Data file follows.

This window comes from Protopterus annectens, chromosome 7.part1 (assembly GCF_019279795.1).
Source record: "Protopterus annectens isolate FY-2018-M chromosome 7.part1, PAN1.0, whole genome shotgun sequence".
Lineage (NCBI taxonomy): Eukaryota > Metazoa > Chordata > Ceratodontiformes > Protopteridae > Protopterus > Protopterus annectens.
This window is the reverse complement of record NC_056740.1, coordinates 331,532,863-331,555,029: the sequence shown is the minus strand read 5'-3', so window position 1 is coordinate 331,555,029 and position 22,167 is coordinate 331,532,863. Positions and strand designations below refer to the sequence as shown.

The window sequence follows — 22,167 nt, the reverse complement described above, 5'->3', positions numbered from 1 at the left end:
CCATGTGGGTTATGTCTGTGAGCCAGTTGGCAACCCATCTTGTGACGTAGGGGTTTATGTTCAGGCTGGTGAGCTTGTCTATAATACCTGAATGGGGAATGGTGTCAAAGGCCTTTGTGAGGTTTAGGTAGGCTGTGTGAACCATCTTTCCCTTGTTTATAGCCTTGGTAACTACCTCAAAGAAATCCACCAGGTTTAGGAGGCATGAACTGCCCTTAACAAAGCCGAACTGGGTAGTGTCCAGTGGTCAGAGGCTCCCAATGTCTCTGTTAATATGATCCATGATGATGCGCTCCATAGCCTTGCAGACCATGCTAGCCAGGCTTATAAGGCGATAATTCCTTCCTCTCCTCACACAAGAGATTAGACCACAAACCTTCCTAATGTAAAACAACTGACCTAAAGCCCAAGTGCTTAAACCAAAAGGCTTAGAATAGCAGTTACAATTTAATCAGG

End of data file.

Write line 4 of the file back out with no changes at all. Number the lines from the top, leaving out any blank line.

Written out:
This window is the reverse complement of record NC_056740.1, coordinates 331,532,863-331,555,029: the sequence shown is the minus strand read 5'-3', so window position 1 is coordinate 331,555,029 and position 22,167 is coordinate 331,532,863. Positions and strand designations below refer to the sequence as shown.